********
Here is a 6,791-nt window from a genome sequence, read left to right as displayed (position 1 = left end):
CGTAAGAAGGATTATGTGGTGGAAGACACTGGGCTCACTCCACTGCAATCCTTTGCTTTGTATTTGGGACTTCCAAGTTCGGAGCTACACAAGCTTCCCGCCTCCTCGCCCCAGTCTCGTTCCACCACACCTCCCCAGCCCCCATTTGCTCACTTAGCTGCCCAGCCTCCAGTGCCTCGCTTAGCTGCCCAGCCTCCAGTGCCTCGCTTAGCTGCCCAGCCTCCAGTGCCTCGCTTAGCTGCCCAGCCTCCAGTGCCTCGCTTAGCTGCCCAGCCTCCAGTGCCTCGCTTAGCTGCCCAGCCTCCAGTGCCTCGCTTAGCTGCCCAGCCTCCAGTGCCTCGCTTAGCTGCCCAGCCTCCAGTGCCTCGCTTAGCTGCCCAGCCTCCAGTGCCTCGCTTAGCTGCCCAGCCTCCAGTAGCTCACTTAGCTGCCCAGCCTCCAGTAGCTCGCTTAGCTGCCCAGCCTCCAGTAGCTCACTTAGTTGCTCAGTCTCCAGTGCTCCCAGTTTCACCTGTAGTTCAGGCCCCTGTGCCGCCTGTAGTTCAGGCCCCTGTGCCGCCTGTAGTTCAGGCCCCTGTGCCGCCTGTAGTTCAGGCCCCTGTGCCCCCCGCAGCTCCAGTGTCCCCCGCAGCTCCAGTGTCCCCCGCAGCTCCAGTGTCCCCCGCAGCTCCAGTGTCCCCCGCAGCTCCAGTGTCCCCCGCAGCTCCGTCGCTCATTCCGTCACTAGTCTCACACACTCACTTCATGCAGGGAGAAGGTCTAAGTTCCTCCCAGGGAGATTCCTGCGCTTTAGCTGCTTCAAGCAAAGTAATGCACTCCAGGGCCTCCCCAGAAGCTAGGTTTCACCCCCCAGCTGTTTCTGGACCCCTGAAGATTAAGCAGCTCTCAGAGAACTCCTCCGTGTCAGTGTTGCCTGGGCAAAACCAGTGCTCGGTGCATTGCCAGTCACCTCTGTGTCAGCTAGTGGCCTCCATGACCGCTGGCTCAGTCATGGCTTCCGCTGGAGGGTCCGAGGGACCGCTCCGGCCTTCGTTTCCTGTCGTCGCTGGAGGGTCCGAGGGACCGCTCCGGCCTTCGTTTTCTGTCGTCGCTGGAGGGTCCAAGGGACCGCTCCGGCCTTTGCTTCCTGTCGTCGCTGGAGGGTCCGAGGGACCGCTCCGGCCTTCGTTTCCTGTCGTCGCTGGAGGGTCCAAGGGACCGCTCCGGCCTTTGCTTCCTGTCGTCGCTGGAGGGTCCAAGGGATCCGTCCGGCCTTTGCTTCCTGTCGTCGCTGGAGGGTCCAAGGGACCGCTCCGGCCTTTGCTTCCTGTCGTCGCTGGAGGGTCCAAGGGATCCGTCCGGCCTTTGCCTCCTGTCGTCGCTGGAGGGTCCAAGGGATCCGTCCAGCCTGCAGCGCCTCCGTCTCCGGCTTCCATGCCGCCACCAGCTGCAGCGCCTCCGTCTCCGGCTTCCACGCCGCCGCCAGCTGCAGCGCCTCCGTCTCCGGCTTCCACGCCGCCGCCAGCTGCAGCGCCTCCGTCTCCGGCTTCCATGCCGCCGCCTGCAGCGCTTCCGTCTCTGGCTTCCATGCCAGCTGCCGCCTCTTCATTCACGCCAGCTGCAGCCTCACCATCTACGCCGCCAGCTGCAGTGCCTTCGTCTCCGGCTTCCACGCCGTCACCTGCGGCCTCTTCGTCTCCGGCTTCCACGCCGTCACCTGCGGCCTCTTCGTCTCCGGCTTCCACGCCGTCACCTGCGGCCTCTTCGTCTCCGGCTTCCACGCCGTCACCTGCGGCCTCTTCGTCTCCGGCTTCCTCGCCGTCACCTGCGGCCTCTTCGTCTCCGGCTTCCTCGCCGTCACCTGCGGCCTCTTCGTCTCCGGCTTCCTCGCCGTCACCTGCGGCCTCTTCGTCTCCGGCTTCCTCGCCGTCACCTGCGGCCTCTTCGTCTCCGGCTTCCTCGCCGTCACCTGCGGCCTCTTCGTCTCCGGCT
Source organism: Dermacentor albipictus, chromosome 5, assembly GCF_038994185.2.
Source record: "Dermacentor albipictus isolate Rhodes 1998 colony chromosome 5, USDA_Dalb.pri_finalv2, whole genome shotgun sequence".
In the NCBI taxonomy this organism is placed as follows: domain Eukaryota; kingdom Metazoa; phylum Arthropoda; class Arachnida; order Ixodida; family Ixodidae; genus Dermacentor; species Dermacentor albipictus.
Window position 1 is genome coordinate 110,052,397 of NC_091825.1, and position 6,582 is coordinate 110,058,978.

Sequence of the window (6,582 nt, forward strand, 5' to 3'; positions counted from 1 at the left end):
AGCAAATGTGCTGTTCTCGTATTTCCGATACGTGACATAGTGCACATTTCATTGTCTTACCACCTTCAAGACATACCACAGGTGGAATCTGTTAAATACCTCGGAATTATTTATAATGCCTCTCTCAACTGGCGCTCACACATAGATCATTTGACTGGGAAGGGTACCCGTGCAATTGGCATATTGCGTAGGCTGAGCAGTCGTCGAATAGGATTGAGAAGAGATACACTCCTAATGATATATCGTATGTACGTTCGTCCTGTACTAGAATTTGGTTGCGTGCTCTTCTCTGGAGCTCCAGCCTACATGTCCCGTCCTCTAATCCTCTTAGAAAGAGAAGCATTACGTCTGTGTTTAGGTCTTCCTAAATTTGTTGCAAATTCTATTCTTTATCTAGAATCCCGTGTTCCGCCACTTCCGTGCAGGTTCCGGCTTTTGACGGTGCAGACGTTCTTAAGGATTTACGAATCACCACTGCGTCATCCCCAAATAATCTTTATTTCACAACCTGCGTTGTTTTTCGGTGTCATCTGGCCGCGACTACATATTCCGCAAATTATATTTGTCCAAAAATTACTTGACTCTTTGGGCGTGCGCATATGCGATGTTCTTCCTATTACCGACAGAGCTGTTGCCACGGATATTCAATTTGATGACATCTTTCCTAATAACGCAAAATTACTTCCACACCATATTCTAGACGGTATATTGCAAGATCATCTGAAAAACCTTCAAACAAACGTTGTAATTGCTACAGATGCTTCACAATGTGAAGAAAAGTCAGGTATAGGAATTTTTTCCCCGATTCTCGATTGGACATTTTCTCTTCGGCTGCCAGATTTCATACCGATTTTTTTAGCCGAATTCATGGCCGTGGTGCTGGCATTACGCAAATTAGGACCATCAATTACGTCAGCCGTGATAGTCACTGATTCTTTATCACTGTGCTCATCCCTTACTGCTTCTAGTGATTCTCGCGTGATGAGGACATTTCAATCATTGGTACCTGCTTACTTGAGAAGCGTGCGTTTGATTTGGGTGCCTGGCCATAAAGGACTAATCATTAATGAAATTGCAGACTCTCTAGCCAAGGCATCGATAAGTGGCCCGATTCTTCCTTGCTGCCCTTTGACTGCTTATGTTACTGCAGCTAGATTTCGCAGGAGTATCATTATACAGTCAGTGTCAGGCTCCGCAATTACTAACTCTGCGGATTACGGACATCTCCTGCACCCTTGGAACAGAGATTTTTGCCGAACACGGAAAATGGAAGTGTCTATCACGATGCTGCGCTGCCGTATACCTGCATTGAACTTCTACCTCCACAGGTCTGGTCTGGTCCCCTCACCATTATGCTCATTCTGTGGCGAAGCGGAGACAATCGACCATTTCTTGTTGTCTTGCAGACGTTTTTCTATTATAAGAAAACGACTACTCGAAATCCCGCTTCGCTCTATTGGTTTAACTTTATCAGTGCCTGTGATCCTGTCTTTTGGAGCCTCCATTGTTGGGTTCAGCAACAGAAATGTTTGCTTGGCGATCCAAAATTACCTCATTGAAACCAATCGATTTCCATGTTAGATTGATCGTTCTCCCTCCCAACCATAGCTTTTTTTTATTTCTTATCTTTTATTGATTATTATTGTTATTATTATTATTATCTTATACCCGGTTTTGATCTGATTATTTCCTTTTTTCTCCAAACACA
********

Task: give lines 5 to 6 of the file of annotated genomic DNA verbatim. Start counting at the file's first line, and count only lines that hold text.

In the NCBI taxonomy this organism is placed as follows: domain Eukaryota; kingdom Metazoa; phylum Arthropoda; class Arachnida; order Ixodida; family Ixodidae; genus Dermacentor; species Dermacentor albipictus.
Window position 1 is genome coordinate 110,052,397 of NC_091825.1, and position 6,582 is coordinate 110,058,978.